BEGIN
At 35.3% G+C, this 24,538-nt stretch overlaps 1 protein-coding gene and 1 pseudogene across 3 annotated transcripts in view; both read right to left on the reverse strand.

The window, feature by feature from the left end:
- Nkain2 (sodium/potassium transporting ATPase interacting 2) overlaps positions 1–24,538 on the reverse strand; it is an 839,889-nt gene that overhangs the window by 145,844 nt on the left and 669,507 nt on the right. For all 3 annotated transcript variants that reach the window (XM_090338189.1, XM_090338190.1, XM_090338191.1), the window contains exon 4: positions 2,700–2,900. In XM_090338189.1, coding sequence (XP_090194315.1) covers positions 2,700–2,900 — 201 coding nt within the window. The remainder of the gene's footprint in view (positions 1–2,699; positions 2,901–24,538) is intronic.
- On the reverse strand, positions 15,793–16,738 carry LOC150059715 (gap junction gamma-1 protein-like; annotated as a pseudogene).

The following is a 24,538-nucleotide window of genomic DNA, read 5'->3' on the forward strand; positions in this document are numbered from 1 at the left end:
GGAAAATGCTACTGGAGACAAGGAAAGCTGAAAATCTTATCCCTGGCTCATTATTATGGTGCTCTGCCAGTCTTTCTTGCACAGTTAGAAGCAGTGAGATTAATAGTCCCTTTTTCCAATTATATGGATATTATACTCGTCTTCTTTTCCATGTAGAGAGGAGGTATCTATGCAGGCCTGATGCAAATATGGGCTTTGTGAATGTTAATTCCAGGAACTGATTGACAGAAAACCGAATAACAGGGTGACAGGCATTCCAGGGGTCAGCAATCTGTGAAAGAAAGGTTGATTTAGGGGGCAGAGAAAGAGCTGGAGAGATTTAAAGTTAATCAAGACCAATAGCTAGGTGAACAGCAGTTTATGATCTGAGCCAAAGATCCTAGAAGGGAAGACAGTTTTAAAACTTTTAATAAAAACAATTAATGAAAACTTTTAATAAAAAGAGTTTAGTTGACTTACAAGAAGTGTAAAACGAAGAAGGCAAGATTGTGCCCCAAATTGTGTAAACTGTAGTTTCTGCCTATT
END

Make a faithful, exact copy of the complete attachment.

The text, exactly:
At 35.3% G+C, this 24,538-nt stretch overlaps 1 protein-coding gene and 1 pseudogene across 3 annotated transcripts in view; both read right to left on the reverse strand.

The window, feature by feature from the left end:
- Nkain2 (sodium/potassium transporting ATPase interacting 2) overlaps positions 1–24,538 on the reverse strand; it is an 839,889-nt gene that overhangs the window by 145,844 nt on the left and 669,507 nt on the right. For all 3 annotated transcript variants that reach the window (XM_090338189.1, XM_090338190.1, XM_090338191.1), the window contains exon 4: positions 2,700–2,900. In XM_090338189.1, coding sequence (XP_090194315.1) covers positions 2,700–2,900 — 201 coding nt within the window. The remainder of the gene's footprint in view (positions 1–2,699; positions 2,901–24,538) is intronic.
- On the reverse strand, positions 15,793–16,738 carry LOC150059715 (gap junction gamma-1 protein-like; annotated as a pseudogene).

The following is a 24,538-nucleotide window of genomic DNA, read 5'->3' on the forward strand; positions in this document are numbered from 1 at the left end:
GGAAAATGCTACTGGAGACAAGGAAAGCTGAAAATCTTATCCCTGGCTCATTATTATGGTGCTCTGCCAGTCTTTCTTGCACAGTTAGAAGCAGTGAGATTAATAGTCCCTTTTTCCAATTATATGGATATTATACTCGTCTTCTTTTCCATGTAGAGAGGAGGTATCTATGCAGGCCTGATGCAAATATGGGCTTTGTGAATGTTAATTCCAGGAACTGATTGACAGAAAACCGAATAACAGGGTGACAGGCATTCCAGGGGTCAGCAATCTGTGAAAGAAAGGTTGATTTAGGGGGCAGAGAAAGAGCTGGAGAGATTTAAAGTTAATCAAGACCAATAGCTAGGTGAACAGCAGTTTATGATCTGAGCCAAAGATCCTAGAAGGGAAGACAGTTTTAAAACTTTTAATAAAAACAATTAATGAAAACTTTTAATAAAAAGAGTTTAGTTGACTTACAAGAAGTGTAAAACGAAGAAGGCAAGATTGTGCCCCAAATTGTGTAAACTGTAGTTTCTGCCTATT